CH: Does writing with filming on a smart phone in mind influence how you write and what you write about?
TS: Definitely, I mean, I think all the filmmakers and the content will definitely be influenced by the smartphones. I suppose from my point of view, with the first one, the way it influenced me was oddly enough was to try to show that you could shoot something quite cinematic and composed on a smart phone and you wouldn’t be obliged to do something that was very handheld and had that found footage feeling of something a bit rough and ready. I thought, you know what, you’ve got all this cool HD quality, you could compose this and shoot and think about it as you would if you were shooting it on an Alexa or a 35mm camera. So that was the challenge that I set myself was to shoot it with the same discipline that I would apply to a composed shoot with a bigger camera. That was me being influenced by the smart phone challenge, could I prove to myself that you could actually use that format to do something that was equally cinematic.

I did do one thing. I thought all the placed that you could put a smart phone would allow you to cover actions and get some quite cool little moments in quite a different way cause it’s very light and very versatile. So having said that I wanted to approach it in quite a composed filmic way, There were a couple of sequences that I scripted in the first film that would really lend themselves to being covered by a smart phone. Because you can put a smart phone anywhere, you stick it down on the ground at carpet level, you can go anywhere with it did affect some of the writing in that regard.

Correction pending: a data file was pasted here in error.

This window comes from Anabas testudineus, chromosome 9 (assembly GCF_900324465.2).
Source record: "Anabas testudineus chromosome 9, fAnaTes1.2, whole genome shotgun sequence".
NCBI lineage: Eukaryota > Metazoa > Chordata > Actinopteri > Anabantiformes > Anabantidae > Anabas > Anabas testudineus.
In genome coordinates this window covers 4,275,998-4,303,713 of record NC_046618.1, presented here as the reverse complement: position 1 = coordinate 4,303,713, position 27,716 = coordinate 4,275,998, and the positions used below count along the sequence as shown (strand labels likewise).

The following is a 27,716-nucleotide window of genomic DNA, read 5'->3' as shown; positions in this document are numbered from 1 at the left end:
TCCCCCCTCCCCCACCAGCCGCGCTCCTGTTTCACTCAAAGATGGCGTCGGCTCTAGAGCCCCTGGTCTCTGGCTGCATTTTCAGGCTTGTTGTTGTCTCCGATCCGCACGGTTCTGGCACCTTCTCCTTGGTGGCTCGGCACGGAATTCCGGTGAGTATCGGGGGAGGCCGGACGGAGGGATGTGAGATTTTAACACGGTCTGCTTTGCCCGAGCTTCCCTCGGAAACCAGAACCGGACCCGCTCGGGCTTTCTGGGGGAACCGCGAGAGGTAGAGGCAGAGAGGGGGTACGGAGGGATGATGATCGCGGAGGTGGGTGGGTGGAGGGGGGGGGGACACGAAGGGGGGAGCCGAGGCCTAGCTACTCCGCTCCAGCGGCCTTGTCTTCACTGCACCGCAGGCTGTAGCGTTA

CH: Is that one of the benefits you found of filming on a smart phone, the mobility and accessibility?
TS: Without a doubt. And if you embrace a slightly “available light” look, rather than what

you do on a big professional film shoot as you know you have a truck of lights and lots of grip gear. If you let go of the idea of lighting it and you’re just using the camera to record everything and you’re not really going to manipulate the lighting too much, you can just move so fast and with a few simple bits of black tak to stick the phone up or you can attach it to a broom to get a kind of crane shot. You can do all of this mad cool stuff and that is absolutely one of the advantages of it. You can have a mini home studio if you just look under the sink you could find a load of stuff you could probably use as your grip gear.

CH: Are there any inventions that you’d want to see that would help make filming on smart phones better or easier?
TS: What is quite interesting is that you can get little lens packages now for smart phones that have a tele-photo lens, a long lens, a macro lens and that’s quite cool because often the zoom lens on the cameras are not that great. The trouble is that if you shoot with a long lens and you try to hold it, it goes mental, it shakes like there’s no tomorrow. So I think, the world’s most simple, light tripod would be brilliant for a little phone. Something that you could move around and erect easily but keep it steady then the lenses they’re coming out with would get better results. You want to take advantage of the mobility of the smart phone camera and tha ability to move it but you don’t want that video-y shaky look.